About the Alternative Fueling Station Data
Learn about the station location data collection methods, update schedules, and station details.
Data Collection Methods
The data in the Alternative Fueling Station Locator are gathered and verified through a variety of methods. The National Renewable Energy Laboratory (NREL) obtains information about new stations from trade media, Clean Cities coordinators, an Add a Station form on the Alternative Fuels Data Center (AFDC) website, and through collaborating with infrastructure equipment and fuel providers.
NREL regularly compares its station data with those of other relevant trade organizations and websites. Differences in methodologies and inclusion criteria may result in slight differences between NREL's database and those maintained by other organizations. NREL also collaborates with alternative fuel industry groups to maintain the data. NREL and its data collection subcontractor are currently collaborating with natural gas, electric drive, biodiesel, ethanol, and propane industry groups to establish best practices for identifying new stations in the most-timely manner possible and to develop a more rigorous network for the future.
Station Update Schedule
Existing stations in the database are contacted at least once a year on an established schedule to verify they are still operational and dispensing the fuel specified. Based on an established data collection schedule, the database is updated once a month with the exception of electric vehicle supply equipment (EVSE) data, which are updated twice a month. Stations that are no longer operational or no longer provide alternative fuel are removed from the database on a monthly basis or as they are identified.
Mapping and Counting Methods
Each point on the map is counted as one station in the station count. A station appears as one point on the map, regardless of the number of fuel dispensers or charging outlets at that location. Station addresses are geocoded and mapped using an automatic geocoding application. The geocoding application returns the most accurate location based on the provided address. Station locations may also be provided by external sources (e.g., station operators) and/or verified in a geographic information system (GIS) tool like Google Earth, Google Maps, or Google StreetView. This information is considered highly accurate, and these coordinates override any information generated using the geocoding application.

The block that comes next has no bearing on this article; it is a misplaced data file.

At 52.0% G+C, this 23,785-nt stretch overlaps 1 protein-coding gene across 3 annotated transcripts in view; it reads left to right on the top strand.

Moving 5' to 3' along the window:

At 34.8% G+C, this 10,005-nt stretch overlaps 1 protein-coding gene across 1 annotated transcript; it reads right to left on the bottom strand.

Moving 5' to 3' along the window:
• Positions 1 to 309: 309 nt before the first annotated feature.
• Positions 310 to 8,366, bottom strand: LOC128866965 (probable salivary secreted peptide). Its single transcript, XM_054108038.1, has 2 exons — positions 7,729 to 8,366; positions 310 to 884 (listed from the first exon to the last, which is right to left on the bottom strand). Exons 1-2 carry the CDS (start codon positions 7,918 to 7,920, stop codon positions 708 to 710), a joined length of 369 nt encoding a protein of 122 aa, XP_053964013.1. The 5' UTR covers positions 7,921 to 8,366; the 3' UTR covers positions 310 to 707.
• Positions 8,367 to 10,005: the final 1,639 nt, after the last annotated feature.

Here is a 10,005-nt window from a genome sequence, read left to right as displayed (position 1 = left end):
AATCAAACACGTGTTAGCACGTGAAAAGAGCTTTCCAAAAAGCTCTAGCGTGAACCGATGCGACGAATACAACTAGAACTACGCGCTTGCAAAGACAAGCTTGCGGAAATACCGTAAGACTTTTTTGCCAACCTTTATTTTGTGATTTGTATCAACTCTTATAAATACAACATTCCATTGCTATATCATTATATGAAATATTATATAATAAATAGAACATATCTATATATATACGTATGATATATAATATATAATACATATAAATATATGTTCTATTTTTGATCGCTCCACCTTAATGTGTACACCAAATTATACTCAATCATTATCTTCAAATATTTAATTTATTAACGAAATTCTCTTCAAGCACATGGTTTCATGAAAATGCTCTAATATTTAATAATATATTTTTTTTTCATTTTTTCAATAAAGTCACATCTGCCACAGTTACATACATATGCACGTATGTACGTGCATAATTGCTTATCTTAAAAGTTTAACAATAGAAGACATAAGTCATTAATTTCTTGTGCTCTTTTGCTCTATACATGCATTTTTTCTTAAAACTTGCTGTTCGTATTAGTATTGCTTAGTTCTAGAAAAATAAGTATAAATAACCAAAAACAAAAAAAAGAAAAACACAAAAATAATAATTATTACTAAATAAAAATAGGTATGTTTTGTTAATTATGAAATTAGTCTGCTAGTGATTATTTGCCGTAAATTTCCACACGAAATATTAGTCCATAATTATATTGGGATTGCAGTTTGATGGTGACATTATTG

Notes about Specific Station Types
Stations with an Access of "Private - Fleet customers only" may allow other entities to fuel through a business-to-business arrangement. For more information, fleet customers should refer to the information listed in the details section for that station to contact the station directly.
The Alternative Fueling Station Locator only includes stations offering biodiesel blends of 20% (B20) and above.
Electric Vehicle Supply Equipment (EVSE)
An electric charging station, or EVSE, appears as one point on the map, regardless of the number of charging outlets at that location. The number and type of charging outlets available are displayed as additional details when the station location is selected. Each point on the map is counted as one station in the station count. To see a total count of EVSE for all outlets available, go to the Alternative Fueling Station Counts by State table. Residential EVSE locations are not included in the Alternative Fueling Station Locator.
Liquefied Petroleum Gas (Propane) Stations
Because many propane stations serve customers other than drivers and fleets, NREL collaborated with the industry to effectively represent the differences. Each propane station is designated as a "primary" or "secondary" service type. Both types are able to fuel vehicles. However, locations with a "primary" designation offer vehicle services and fuel priced specifically for use in vehicles. The details page for each station lists its service designation.
Note that several states, including Alabama, Arkansas, California, Colorado, Florida, Idaho, Indiana, Kansas, Louisiana, Missouri, New Mexico, Oklahoma, Texas, and Washington, require or allow in-state propane vehicles to obtain a decal in lieu of paying state fuel taxes at the pump. Out-of-state vehicles may still be subject to taxes at the pump. Determinations about price differential (for the purposes of the primary or secondary propane station designation) were made assuming that the vehicle has an in-state decal. For more information about state decals and similar laws and regulations, visit the AFDC Laws & Incentives database.
Caution: The AFDC recommends that users verify that stations are open, available to the public, and have the fuel prior to making a trip to that location.